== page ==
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Phonemic awareness

Why Letter of the Week May Not Be Such a Good Idea

Teacher question: Our district is trying to determine the proper pacing for introducing letter names/sounds in kindergarten. One letter per week seems too slow; 2 seems a bit fast. Most teachers are frustrated by 2 per week. We are thinking about going with 1 for the first 9 weeks, then doubling up. This would have all letter names/sounds introduce by February. Can you offer some advise? How much is too much?

Shanahan response:

What Phonological Awareness Skill Should We Be Screening?

Teacher question: I read a research study (Kilpatrick, 2014) that questions the value of segmentation tests for measuring phonemic awareness, because such tests did not correlate well with first- and second-grade reading achievement. At our school we have used DIBELS in Kindergarten and Grade 1 to identify children at risk for reading difficulties. Is this really useful or are we identifying kids as needing help when they do not? Should we be using measures of blending and manipulation instead?
 
Shanahan's response:

Do We Teach Decoding in Small Groups or Whole Class?

Teacher question:  

You are confusing me. You have said that we should “never do in small group what could have been done as well as whole class,” but you also say that phonological awareness and phonics instruction are more effective when they are taught in small group. What should be taught in small group and what can be taught in whole class?

Shanahan's response: 

Teaching Letters in Kindergarten

Teacher question:

Our kindergarten is using a reading program that has some wonderful lessons. However, we also feel that the pacing doesn't match current expectations for kindergarten students. For example, the program doesn't introduce high frequency words until December and it only teaches 25 words for the entire year. The first lesson for teaching letter names doesn't come until December. What does current research say about when letters, sounds, and sight words should be introduced in kindergarten?

Shanahan response:

Does Preschool Improve Later Literacy Achievement?

Here we go again.

Last week, Dale Farran and a team of researchers at the University of Tennessee concluded that preschool education gets kids off to a great academic start, but by the end of kindergarten the results start to wear off. And, by the end of second grade you can’t even tell that the kids had attended preschool or not.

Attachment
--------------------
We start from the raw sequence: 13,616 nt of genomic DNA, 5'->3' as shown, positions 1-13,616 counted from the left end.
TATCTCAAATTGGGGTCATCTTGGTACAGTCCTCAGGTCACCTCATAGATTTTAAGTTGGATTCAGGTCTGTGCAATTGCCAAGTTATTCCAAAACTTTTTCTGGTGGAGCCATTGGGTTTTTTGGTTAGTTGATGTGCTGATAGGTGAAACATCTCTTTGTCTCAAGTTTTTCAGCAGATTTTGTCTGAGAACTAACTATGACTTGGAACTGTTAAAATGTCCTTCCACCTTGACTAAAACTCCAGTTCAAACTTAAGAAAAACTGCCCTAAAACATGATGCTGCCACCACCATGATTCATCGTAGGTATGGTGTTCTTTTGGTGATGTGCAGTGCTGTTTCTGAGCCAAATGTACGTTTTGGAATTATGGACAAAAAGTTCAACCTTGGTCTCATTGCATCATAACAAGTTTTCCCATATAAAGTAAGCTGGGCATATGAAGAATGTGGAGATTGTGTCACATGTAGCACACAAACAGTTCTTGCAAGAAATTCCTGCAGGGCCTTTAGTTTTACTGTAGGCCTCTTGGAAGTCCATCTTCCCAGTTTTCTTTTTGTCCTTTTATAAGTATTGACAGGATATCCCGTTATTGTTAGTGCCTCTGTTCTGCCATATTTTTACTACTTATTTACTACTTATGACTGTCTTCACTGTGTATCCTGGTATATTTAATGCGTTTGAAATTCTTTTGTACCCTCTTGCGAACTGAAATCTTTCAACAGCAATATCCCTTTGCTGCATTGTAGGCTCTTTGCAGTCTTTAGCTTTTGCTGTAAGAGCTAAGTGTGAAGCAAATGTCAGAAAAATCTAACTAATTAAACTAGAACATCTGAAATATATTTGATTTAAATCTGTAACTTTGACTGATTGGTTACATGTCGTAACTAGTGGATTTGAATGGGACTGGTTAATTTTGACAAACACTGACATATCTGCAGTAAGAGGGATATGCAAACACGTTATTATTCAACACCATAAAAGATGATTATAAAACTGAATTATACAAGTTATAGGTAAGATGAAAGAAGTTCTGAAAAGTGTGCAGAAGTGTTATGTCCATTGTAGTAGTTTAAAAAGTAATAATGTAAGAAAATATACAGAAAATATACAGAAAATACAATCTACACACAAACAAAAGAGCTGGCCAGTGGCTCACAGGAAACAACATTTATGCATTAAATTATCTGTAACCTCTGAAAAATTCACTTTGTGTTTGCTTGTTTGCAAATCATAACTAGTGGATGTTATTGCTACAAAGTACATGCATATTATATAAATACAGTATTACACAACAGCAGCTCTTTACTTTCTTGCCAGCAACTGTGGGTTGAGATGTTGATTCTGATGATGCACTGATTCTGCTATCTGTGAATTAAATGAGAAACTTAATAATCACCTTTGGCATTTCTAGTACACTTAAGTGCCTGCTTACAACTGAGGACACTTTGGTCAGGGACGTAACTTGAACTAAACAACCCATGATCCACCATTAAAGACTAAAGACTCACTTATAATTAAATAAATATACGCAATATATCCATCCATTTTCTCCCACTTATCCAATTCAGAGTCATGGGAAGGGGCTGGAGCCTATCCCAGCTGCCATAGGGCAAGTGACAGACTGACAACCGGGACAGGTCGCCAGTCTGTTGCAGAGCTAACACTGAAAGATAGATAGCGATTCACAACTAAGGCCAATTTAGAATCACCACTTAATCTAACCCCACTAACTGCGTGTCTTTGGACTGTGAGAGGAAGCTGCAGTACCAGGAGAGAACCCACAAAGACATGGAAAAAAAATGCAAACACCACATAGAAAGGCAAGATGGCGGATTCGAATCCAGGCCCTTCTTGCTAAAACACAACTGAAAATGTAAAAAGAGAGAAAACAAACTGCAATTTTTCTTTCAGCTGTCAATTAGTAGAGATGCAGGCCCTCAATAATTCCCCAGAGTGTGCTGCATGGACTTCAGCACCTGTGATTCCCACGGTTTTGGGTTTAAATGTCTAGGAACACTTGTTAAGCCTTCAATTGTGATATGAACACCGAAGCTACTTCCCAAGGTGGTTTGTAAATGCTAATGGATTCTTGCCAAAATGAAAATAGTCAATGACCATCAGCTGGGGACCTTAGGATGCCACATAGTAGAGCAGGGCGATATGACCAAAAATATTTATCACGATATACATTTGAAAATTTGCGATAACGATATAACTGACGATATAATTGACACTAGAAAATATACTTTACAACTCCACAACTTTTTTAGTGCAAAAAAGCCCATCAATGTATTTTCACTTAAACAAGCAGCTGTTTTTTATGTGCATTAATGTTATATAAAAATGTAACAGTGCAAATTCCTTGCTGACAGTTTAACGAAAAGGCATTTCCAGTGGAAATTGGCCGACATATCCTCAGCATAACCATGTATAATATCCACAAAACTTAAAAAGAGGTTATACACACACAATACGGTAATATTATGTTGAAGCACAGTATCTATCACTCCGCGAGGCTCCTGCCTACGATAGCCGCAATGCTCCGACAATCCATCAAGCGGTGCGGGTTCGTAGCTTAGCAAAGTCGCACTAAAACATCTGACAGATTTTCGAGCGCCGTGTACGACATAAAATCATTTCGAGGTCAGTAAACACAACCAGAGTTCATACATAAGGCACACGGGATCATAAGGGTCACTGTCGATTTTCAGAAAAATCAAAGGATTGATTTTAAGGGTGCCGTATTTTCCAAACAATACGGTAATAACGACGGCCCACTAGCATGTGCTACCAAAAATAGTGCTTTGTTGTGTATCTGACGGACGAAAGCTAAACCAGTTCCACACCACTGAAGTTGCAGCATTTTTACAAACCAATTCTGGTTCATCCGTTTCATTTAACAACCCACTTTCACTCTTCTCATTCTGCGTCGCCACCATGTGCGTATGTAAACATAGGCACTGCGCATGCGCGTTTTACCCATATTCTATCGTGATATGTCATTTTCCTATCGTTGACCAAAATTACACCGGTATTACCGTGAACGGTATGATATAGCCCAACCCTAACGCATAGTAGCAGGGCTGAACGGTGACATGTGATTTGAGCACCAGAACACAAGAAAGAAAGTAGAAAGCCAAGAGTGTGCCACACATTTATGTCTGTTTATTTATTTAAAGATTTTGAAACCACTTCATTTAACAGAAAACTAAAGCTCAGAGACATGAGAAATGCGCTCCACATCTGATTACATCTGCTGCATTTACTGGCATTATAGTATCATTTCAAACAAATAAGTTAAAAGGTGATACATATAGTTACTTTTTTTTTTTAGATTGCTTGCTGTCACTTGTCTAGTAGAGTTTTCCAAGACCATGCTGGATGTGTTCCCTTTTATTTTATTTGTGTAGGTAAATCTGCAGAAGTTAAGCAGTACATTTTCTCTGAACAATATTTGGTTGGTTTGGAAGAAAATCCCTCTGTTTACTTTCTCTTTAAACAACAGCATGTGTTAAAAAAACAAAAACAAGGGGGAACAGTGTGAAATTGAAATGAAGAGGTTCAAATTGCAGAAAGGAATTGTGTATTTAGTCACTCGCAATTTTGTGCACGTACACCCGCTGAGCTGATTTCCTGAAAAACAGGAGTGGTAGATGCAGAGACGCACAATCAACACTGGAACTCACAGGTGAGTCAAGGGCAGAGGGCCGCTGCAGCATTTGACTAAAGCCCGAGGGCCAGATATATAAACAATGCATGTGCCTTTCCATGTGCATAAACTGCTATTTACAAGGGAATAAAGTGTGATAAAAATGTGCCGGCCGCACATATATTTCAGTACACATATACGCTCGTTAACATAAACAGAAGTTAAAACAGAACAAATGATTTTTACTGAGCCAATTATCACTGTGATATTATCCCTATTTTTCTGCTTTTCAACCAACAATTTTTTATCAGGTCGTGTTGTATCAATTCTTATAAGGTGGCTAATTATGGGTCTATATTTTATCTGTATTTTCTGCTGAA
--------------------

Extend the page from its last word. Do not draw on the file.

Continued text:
That suggests that preschool education is a lousy investment — if the goal is to improve students’ later reading and math achievement.

11 Ways Parents Can Help Their Children Read

Parents often ask how they can help their children learn to read; and it’s no wonder that they’re interested in this essential skill. Reading plays an important role in later school success. One study even demonstrates that how well 7-year-olds read predicts their income 35 years later!

Here are 11 practical recommendations for helping preschoolers and school-age students learn to read.

Is Rhyming Ability Important in Reading?

Our district is wrestling with how much emphasis to give rhyming as an early literacy skill. We had previously downplayed rhyming as a necessary focus but the new CA ELA/ELD Framework and CCSS where rhyming is specifically called out has resurfaced old questions.

What Is the Proper Sequence to Teach Reading Skills?

Years ago, when the National Reading Panel (NRP) report came out, Congress tried to impose a national literacy sequence on American schools. Their plan only allowed phonemic awareness instruction until kids could fully segment words. Then the law would let us teach phonics… but no fluency until the word sounding was completed. Eventually we’d even get to comprehension — at least for the most stalwart boys and girls who hung in there long enough.

A very ambitious plan; one that suggests a clear developmental sequence in how reading abilities unfold.

Teach handwriting. Really!

Richard Gentry and Steve Graham reaffirm the research about the importance of spelling and handwriting instruction in a new white paper. I'll write about the spelling research in a separate post, this one will focus on handwriting.

Ranting about RAN

Lots of kids with reading difficulties have trouble on measures of rapid automatized naming (RAN). RAN tasks measure the time taken for a child to name alphabet letters, digits, colors or common objects presented in a random order. Poorer readers consistently perform more slowly on automatized naming tasks.

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"A book is a gift you can open again and again." — Garrison Keillor